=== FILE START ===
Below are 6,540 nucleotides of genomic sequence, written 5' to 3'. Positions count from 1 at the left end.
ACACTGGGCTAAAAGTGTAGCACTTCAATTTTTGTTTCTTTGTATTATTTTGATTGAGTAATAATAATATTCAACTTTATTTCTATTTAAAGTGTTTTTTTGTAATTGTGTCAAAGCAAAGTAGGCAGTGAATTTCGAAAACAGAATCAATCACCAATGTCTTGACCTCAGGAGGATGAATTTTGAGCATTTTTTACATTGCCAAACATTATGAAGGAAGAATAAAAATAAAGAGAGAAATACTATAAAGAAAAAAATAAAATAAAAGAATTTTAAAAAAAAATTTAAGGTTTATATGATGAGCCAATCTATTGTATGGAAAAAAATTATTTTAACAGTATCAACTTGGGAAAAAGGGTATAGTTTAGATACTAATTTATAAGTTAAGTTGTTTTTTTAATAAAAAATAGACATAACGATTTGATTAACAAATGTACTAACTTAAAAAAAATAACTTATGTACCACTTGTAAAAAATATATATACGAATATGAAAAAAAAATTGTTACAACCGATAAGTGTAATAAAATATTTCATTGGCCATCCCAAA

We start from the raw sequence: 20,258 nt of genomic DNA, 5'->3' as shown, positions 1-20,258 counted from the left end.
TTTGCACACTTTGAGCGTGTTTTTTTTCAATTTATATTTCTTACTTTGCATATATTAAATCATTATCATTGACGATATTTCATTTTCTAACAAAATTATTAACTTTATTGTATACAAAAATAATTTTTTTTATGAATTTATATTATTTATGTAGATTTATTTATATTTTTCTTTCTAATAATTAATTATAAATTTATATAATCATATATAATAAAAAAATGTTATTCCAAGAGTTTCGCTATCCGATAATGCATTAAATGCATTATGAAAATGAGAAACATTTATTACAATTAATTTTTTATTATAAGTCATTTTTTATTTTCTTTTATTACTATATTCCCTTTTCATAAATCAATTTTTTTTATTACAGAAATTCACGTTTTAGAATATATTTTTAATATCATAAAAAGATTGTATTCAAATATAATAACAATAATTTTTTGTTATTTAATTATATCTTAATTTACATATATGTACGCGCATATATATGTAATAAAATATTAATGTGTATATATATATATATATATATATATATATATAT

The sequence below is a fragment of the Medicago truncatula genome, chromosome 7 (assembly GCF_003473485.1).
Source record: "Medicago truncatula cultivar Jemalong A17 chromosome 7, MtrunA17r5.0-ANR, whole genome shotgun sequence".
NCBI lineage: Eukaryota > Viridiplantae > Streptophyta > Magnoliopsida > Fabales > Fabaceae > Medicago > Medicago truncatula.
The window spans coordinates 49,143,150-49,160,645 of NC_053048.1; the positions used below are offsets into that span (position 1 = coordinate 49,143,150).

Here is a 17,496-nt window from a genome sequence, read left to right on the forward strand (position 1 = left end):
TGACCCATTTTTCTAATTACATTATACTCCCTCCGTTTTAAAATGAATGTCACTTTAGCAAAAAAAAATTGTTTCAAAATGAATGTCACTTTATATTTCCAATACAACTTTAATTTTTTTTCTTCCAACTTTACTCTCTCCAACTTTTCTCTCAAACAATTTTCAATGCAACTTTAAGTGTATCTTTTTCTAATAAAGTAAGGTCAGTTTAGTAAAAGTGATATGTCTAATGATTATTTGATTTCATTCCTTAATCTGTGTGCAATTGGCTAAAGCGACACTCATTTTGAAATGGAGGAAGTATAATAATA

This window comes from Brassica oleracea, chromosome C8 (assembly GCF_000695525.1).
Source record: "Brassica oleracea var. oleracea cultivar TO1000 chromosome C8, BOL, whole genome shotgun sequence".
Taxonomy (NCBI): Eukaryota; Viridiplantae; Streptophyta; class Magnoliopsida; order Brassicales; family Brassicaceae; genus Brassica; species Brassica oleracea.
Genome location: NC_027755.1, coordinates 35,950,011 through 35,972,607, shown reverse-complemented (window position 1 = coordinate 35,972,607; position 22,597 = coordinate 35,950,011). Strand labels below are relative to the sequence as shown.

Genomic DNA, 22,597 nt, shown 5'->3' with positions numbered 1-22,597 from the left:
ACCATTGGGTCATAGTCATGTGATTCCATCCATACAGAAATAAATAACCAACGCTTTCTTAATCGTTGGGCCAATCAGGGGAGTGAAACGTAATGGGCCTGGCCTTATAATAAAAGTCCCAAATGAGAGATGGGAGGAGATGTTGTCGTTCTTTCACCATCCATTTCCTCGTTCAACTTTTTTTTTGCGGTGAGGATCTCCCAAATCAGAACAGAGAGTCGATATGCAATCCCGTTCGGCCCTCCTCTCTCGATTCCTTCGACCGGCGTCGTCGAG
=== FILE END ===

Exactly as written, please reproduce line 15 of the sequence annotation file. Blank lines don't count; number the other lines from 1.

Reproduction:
Genomic DNA, 22,597 nt, shown 5'->3' with positions numbered 1-22,597 from the left: